The social movements in the 1990s had the motto “another world is possible”. Today we know that another world is inevitable. We must not lose determination to rethink the world as we would like to have it, muster the courage to take a step into the unknown and to work towards the realization of our vision. Words like imagination and solidarity may seem inconclusive. This is because they hide a wide variety of future worlds. The worlds of mutual help between neighbors and friends, and the worlds of global solidarity. We do not forget that no problem is just local. We realize that our actions and non-actions always have concrete consequences. That is why we are here, that is why our paths are intertwined and we will together seek ways for a better future. Wanted: a better future!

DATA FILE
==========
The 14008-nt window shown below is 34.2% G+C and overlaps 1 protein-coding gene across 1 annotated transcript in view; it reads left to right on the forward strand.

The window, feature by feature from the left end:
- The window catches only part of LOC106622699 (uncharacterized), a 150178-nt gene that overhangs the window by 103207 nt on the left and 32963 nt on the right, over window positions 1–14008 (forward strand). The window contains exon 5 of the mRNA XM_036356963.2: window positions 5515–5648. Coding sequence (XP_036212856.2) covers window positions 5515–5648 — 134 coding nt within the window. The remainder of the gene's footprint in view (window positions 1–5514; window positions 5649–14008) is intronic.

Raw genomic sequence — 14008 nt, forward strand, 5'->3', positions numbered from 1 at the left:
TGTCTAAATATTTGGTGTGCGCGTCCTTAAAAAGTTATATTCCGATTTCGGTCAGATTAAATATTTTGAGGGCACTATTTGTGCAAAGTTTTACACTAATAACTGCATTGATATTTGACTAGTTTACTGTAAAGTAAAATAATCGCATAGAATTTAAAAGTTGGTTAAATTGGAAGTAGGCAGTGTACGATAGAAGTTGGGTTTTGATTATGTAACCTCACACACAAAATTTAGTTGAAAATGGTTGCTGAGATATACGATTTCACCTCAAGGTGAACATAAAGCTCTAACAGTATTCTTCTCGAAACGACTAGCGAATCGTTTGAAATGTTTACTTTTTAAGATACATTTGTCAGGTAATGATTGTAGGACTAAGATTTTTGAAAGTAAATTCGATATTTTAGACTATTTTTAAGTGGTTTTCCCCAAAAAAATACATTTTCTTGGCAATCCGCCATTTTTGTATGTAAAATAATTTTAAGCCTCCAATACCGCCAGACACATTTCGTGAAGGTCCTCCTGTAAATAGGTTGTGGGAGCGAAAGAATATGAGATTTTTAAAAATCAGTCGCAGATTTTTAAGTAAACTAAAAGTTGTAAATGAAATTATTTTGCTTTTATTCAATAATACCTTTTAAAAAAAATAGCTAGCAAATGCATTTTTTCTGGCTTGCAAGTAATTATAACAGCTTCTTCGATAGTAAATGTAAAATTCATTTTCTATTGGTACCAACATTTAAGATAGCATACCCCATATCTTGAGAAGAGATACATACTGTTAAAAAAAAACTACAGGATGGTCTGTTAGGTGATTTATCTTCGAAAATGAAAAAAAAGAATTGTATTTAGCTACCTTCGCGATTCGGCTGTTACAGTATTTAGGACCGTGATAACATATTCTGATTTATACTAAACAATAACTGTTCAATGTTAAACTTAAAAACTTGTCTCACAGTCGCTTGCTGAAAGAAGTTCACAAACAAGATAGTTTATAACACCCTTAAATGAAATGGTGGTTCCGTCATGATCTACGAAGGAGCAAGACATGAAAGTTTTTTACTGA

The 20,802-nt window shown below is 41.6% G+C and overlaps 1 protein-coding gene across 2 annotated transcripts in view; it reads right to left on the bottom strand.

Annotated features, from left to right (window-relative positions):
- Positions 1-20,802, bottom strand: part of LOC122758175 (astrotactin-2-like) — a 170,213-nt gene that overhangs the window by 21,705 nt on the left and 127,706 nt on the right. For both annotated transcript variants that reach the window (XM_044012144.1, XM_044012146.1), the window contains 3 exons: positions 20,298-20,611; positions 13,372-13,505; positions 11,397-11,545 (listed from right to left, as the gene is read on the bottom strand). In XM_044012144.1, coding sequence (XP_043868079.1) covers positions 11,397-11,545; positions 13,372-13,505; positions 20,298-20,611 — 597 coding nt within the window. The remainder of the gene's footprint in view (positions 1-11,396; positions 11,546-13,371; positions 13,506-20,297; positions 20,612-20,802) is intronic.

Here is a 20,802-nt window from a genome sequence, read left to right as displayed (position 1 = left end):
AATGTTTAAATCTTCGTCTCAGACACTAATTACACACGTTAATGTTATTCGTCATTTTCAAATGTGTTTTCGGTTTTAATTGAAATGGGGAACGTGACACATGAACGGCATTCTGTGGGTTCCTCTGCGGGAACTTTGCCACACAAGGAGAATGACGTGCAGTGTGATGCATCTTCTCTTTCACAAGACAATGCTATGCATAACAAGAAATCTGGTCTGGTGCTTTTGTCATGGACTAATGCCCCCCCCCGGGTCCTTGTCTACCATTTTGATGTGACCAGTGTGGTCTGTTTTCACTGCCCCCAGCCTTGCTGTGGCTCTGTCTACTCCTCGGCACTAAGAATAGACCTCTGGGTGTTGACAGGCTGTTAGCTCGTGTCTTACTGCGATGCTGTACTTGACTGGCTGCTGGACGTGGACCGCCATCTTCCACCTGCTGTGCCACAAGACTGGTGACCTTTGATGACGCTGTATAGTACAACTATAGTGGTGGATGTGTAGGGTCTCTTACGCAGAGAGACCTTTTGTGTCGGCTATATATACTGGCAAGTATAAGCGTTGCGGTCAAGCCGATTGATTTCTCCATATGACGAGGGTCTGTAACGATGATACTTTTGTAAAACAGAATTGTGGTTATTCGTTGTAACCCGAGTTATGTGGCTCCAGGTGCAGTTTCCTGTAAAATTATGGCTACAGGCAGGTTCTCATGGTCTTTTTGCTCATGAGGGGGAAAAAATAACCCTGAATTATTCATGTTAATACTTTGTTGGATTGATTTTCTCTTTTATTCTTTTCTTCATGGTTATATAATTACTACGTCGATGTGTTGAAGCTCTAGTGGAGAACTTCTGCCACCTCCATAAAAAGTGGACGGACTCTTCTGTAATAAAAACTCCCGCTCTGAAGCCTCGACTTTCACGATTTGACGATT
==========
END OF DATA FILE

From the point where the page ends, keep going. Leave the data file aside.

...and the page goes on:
Prague, August 2018